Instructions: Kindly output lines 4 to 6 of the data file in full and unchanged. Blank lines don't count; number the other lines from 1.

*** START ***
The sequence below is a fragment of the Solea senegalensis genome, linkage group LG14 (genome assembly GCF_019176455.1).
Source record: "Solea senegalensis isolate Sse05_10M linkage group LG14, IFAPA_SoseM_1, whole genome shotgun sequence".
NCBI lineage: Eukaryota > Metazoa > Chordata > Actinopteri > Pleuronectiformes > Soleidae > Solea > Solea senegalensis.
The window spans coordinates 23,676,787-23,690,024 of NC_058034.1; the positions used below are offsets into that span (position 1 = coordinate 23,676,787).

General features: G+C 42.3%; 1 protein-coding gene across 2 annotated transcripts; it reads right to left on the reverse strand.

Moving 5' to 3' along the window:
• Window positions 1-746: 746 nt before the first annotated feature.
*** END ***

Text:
The window spans coordinates 23,676,787-23,690,024 of NC_058034.1; the positions used below are offsets into that span (position 1 = coordinate 23,676,787).

General features: G+C 42.3%; 1 protein-coding gene across 2 annotated transcripts; it reads right to left on the reverse strand.

Moving 5' to 3' along the window: